With the announcement that the Center for Medicare and Medicaid Services (CMS) will begin auditing 100% of expensive cardiovascular and orthopedic procedures in certain states earlier this week, we see their final transformation from the beneficent health care funding bosom for seniors to health care rationer:

The Center for Medicare and Medicaid Services will require pre-payment audits on hospital stays for cardiac care, joint replacements and spinal fusion procedures, according to the American College of Cardiology in a letter to members. Shares in both industries fell with Tenet Healthcare Corp., the Dallas- based hospital operator, plunging 11 percent to $4.18, the most among Standard & Poor’s 500 stocks. Medtronic Inc., the largest U.S. maker of heart devices, dropped 6 percent to $34.61.

The program means hospitals won’t receive payment for stays that involve cardiac care or orthopedic treatment until auditors have examined the patient records and confirmed that the care was appropriate, Jerold Saef, the reimbursement chair for the Florida chapter of the American College of Cardiology, wrote in a Nov. 21 letter to members. The review process is expected to take 30 days to 60 days, beginning January 1, Saef said.

This is not at all unexpected. In fact, Read more »

*This blog post was originally published at Dr. Wes*

Latest Interviews

IDEA Labs: Medical Students Take The Lead In Healthcare Innovation

It’s no secret that doctors are disappointed with the way that the U.S. healthcare system is evolving. Most feel helpless about improving their work conditions or solving technical problems in patient care. Fortunately one young medical student was undeterred by the mountain of disappointment carried by his senior clinician mentors…

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How To Be A Successful Patient: Young Doctors Offer Some Advice

I am proud to be a part of the American Resident Project an initiative that promotes the writing of medical students residents and new physicians as they explore ideas for transforming American health care delivery. I recently had the opportunity to interview three of the writing fellows about how to…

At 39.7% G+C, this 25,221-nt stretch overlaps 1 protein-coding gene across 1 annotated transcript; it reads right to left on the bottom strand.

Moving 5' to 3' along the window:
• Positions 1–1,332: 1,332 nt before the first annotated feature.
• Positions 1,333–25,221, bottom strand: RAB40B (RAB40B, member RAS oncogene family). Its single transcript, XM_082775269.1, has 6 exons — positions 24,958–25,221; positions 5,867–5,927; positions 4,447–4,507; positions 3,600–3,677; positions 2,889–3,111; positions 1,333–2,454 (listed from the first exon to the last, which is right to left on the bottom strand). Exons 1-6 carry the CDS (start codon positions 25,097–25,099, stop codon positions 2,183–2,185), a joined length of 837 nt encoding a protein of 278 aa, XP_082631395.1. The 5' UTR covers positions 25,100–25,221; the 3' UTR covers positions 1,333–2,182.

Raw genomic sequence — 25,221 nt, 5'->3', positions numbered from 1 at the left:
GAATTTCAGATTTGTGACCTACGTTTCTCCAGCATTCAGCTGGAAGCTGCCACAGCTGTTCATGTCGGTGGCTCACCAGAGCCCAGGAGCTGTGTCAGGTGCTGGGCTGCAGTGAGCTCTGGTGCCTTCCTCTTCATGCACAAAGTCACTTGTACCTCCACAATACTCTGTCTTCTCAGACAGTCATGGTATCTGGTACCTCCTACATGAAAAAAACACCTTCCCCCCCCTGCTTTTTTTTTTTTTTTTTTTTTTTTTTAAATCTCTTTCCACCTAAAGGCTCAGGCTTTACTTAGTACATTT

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Latest Book Reviews

Book Review: Is Empathy Learned By Faking It Till It’s Real?

I m often asked to do book reviews on my blog and I rarely agree to them. This is because it takes me a long time to read a book and then if I don t enjoy it I figure the author would rather me remain silent than publish my…

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The Spirit Of The Place: Samuel Shem’s New Book May Depress You

When I was in medical school I read Samuel Shem s House Of God as a right of passage. At the time I found it to be a cynical yet eerily accurate portrayal of the underbelly of academic medicine. I gained comfort from its gallows humor and it made me…

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Eat To Save Your Life: Another Half-True Diet Book

I am hesitant to review diet books because they are so often a tangled mess of fact and fiction. Teasing out their truth from falsehood is about as exhausting as delousing a long-haired elementary school student. However after being approached by the authors’ PR agency with the promise of a…